Over at the New York Times, Nicholas Kristof writes about The Best Kids' Books Ever.
There's a bit of a logical fallacy with a twist of semi-research involved is wanting to write about kids books: I was aghast to learn that American children drop in I.Q. each summer vacation — because they aren’t in school or exercising their brains.
Considering all of us who have been blogging and writing about the assigned summer reading, Kristof's "we need summer reading lists" makes some of us sigh. He may not state it explicitly, but he's really talking about how kids who don't read on their own over the summer can be encouraged to read. Which, frankly, involves more than a "best kids' books" list.
Kristof then makes the leap to "these are the books I/my kids loved, so they are great for everyone!" Conversation at his blog then turns to "my favorite books."
And you know what?
That's cool. I don't agree that the books Kristof and his kids think are "the best" are going to be "the best" for everyone; and reluctant readers need more than an assigned reading list to discover the joys of reading. But this is his personal favorite list -- and you know what? That's cool.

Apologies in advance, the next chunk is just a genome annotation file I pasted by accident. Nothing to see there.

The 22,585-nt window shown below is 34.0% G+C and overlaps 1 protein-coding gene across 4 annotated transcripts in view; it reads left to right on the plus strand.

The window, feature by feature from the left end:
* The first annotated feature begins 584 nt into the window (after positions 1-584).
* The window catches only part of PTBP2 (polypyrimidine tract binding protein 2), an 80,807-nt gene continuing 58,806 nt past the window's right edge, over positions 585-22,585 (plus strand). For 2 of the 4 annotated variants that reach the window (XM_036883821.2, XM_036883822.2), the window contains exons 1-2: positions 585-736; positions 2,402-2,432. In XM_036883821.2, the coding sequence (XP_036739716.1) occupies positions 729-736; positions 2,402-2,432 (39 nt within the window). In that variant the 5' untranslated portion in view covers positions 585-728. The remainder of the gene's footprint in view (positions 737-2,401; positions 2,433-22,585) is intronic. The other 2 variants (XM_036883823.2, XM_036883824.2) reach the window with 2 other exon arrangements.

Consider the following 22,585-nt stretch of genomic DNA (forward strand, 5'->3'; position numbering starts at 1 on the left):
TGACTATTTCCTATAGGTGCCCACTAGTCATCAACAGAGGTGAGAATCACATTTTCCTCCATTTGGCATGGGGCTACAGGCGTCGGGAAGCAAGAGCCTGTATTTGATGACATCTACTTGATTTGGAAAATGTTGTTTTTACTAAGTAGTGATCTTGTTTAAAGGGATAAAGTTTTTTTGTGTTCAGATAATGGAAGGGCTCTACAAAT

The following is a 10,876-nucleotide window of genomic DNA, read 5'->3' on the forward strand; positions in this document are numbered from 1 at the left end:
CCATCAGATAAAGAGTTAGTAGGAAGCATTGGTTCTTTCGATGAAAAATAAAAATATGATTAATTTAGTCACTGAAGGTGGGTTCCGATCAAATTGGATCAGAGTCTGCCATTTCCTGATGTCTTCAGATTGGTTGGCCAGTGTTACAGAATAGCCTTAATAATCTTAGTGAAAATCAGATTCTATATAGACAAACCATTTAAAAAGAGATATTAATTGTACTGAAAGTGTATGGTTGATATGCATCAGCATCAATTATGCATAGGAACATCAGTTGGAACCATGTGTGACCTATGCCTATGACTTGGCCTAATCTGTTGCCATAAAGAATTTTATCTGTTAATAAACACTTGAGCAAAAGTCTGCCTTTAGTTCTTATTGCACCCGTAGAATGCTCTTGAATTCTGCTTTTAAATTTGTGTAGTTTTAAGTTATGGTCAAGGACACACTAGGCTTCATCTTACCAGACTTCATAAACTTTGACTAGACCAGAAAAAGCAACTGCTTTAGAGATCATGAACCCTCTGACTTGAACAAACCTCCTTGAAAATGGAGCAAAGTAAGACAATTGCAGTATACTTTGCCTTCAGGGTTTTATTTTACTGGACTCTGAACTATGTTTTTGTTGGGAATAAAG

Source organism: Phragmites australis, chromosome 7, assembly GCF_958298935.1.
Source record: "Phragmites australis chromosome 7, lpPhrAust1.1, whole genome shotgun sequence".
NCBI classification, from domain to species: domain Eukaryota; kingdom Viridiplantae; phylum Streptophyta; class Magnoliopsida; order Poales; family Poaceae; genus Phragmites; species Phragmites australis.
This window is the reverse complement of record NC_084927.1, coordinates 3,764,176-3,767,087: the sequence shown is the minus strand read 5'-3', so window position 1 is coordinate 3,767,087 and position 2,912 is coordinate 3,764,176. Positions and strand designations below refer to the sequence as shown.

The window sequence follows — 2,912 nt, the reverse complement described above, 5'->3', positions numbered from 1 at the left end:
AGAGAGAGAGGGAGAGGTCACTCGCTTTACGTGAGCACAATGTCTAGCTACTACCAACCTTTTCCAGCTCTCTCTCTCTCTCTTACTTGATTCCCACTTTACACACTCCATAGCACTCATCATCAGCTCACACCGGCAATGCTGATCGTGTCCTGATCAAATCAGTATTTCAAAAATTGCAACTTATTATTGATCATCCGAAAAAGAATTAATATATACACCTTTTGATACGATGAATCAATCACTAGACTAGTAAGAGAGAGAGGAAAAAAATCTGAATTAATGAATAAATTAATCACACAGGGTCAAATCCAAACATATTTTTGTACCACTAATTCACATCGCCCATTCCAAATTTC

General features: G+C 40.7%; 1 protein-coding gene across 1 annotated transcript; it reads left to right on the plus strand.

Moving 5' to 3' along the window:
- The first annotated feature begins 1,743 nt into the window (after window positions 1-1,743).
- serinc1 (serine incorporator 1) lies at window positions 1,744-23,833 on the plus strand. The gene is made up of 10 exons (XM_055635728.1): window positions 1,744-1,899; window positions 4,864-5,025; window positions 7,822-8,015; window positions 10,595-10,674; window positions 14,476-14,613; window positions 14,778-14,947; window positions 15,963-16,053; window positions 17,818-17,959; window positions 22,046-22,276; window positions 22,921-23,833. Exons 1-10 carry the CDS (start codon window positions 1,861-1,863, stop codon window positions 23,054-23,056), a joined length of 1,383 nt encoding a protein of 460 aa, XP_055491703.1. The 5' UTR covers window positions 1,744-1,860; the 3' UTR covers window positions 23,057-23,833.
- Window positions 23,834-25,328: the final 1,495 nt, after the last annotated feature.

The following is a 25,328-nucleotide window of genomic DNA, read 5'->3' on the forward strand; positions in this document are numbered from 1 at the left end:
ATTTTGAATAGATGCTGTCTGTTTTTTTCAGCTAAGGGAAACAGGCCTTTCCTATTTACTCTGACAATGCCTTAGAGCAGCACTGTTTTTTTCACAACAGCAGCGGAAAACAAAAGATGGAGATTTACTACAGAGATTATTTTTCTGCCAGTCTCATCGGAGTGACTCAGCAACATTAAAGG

Everyone has their own favorites; and Kristof isn't the first to think his personal favorites are universal. Parents do it all the time -- and so do librarians, teachers, and other readers. Actually, everytime a librarian tells me they only booktalk books they love, I back away a bit, because they are doing what Kristof is doing -- only recommending personal favorites. At this blog I do review books that may not be my personal favorites but that I know, upon reading, will be favorites for others.
On a side note, he recommends On to Oregon! (aka Seven Alone). Tea Cozy readers know how that really ended; I wonder if Kristof does?
© Elizabeth Burns of A Chair, A Fireplace & A Tea Cozy
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